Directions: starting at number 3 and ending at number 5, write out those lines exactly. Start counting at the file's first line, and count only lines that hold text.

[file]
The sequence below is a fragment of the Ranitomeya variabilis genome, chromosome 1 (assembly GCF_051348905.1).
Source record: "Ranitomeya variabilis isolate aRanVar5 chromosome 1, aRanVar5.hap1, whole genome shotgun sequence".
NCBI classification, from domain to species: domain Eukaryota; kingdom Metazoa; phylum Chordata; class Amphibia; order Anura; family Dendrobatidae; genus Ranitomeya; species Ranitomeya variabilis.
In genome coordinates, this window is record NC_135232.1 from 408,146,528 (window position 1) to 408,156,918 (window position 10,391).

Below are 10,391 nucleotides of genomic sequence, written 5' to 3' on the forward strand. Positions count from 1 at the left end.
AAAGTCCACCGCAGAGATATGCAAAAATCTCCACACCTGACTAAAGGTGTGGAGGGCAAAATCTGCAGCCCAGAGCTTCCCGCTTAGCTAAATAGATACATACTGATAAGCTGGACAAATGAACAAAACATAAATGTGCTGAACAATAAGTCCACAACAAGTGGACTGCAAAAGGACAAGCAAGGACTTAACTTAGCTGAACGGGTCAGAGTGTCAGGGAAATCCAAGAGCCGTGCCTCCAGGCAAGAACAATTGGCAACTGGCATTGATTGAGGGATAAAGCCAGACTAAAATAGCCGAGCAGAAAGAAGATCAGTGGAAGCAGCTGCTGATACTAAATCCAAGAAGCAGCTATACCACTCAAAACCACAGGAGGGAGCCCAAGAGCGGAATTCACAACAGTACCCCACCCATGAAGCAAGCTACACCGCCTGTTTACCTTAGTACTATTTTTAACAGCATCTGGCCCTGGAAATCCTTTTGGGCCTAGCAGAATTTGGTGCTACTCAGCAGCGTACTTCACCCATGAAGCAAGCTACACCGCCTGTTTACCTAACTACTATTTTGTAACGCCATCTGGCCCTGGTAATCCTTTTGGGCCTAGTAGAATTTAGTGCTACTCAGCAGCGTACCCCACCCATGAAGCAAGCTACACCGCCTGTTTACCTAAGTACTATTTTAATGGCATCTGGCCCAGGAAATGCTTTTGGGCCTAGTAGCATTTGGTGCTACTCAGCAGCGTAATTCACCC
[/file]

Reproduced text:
NCBI classification, from domain to species: domain Eukaryota; kingdom Metazoa; phylum Chordata; class Amphibia; order Anura; family Dendrobatidae; genus Ranitomeya; species Ranitomeya variabilis.
In genome coordinates, this window is record NC_135232.1 from 408,146,528 (window position 1) to 408,156,918 (window position 10,391).

Below are 10,391 nucleotides of genomic sequence, written 5' to 3' on the forward strand. Positions count from 1 at the left end.